7

The long story short is I was engaged, hired and paid via an online freelancing platform to do some development work. I believe I performed to the best of my abilities, however the guy who hired me is not happy. After attempts to resolve the problem, he is threatening to take legal action against me to recover the money which is roughly $3000 which was paid over the period of a couple of months via the freelancing platform's invoicing process.

No money was received upfront, work was undertaken via the freelancing platform and all aspects of billing including invoicing were automatically handled by the platform as well. We had no contract directly between the two of us, only through the platform itself.

TL;DR

  • The freelancing platform I am using has a period of time in which the company/freelance hirer can dispute any logged hours before payment is made (a week for employer to review, then funds are held for a little while longer)
  • Payments are not instant. They are held in escrow in-case the company/freelance hirer has a dispute.
  • Payments are based on hours logged through the application the freelance platform makes you use which screenshots your work and logs the hours automatically.
  • The client never filed a dispute against me, all payments were successfully made to me. There was never a dispute whilst the work was ongoing, at any stage.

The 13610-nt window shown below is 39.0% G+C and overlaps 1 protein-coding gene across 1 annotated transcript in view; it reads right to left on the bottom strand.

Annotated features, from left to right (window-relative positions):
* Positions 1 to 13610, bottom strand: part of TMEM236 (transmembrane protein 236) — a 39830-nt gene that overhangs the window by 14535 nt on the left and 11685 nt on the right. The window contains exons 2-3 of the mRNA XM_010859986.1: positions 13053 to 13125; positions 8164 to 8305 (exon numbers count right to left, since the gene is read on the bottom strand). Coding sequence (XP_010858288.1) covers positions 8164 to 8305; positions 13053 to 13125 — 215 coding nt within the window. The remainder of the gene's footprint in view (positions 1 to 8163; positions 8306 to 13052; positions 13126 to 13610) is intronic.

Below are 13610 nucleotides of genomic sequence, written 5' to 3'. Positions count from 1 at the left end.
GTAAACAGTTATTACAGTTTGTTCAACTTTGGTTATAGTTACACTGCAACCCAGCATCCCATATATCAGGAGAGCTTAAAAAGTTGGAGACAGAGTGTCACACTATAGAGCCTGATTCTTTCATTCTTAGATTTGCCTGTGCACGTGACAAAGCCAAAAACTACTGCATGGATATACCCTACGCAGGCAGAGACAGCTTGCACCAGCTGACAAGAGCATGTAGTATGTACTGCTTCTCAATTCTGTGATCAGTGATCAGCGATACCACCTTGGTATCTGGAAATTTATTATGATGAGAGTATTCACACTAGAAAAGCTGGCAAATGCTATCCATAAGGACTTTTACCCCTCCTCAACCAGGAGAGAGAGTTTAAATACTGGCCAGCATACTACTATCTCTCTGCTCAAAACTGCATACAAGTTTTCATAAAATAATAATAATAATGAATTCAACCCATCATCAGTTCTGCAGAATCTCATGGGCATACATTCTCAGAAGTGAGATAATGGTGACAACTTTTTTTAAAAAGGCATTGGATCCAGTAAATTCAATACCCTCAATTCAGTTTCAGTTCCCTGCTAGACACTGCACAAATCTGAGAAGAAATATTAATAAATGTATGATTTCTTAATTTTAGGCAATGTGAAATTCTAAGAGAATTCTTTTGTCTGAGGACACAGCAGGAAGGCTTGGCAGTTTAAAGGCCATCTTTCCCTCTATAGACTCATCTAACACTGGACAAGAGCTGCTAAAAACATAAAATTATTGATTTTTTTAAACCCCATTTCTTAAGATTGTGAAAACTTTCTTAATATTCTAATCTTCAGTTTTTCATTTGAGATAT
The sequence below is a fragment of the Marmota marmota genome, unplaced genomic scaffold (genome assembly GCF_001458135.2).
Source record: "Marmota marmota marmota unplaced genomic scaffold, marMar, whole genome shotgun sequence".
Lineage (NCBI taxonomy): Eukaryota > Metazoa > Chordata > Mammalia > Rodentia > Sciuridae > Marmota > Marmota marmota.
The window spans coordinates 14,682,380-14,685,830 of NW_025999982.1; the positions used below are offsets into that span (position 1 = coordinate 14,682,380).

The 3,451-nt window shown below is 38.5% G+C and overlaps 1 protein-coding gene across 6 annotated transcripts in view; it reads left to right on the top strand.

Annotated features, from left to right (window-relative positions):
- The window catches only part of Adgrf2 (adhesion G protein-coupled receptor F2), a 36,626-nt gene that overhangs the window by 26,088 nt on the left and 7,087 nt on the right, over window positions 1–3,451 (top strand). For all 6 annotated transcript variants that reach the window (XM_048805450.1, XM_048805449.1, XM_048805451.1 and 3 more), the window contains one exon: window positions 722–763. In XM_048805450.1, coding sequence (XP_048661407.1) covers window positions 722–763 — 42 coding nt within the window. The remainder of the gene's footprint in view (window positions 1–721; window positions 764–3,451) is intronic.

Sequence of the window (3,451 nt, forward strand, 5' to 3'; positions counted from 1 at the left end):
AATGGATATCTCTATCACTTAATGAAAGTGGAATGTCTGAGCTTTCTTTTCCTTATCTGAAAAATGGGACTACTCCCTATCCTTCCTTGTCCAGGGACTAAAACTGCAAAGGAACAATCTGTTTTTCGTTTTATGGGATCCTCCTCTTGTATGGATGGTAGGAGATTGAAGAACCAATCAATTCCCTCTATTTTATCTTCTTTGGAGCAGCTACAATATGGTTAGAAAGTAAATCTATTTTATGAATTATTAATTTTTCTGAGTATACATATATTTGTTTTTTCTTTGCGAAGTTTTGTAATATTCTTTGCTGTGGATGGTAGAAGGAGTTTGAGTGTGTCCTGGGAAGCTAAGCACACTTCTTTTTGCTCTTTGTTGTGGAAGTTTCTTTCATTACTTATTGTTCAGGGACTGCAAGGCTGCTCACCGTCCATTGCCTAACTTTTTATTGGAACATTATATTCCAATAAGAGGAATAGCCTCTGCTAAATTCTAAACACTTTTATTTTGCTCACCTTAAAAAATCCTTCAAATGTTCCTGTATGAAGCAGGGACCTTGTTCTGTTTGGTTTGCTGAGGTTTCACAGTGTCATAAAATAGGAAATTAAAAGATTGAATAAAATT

• The guy who hired me never attempted to file a complaint through the freelancing platform, even though the platform has a dispute resolution process which is great for both sides.
  • All complaints they have had, have been through email only.
  • We are both in the same country as one another, but different regions.

Can someone who hired me through a freelancing platform and agreed to their legal agreements, take legal action against me because they were not satisfied even though they made no attempt to file a dispute through the platform? I apologised they felt as though I didn't do a satisfactory job, but they've been so hostile and constantly holding over the prospect of legal action against me. I wanted to make it work, but the stress is too much.

My concern is they're in the same country as me which would make the possibility of them attempting legal action a lot easier. I know if they were in a different country, then the threat of a lawsuit wouldn't really mean much. Am I protected by the freelancing platform here? Am I also protected by the fact they never attempted to file a dispute through the platform?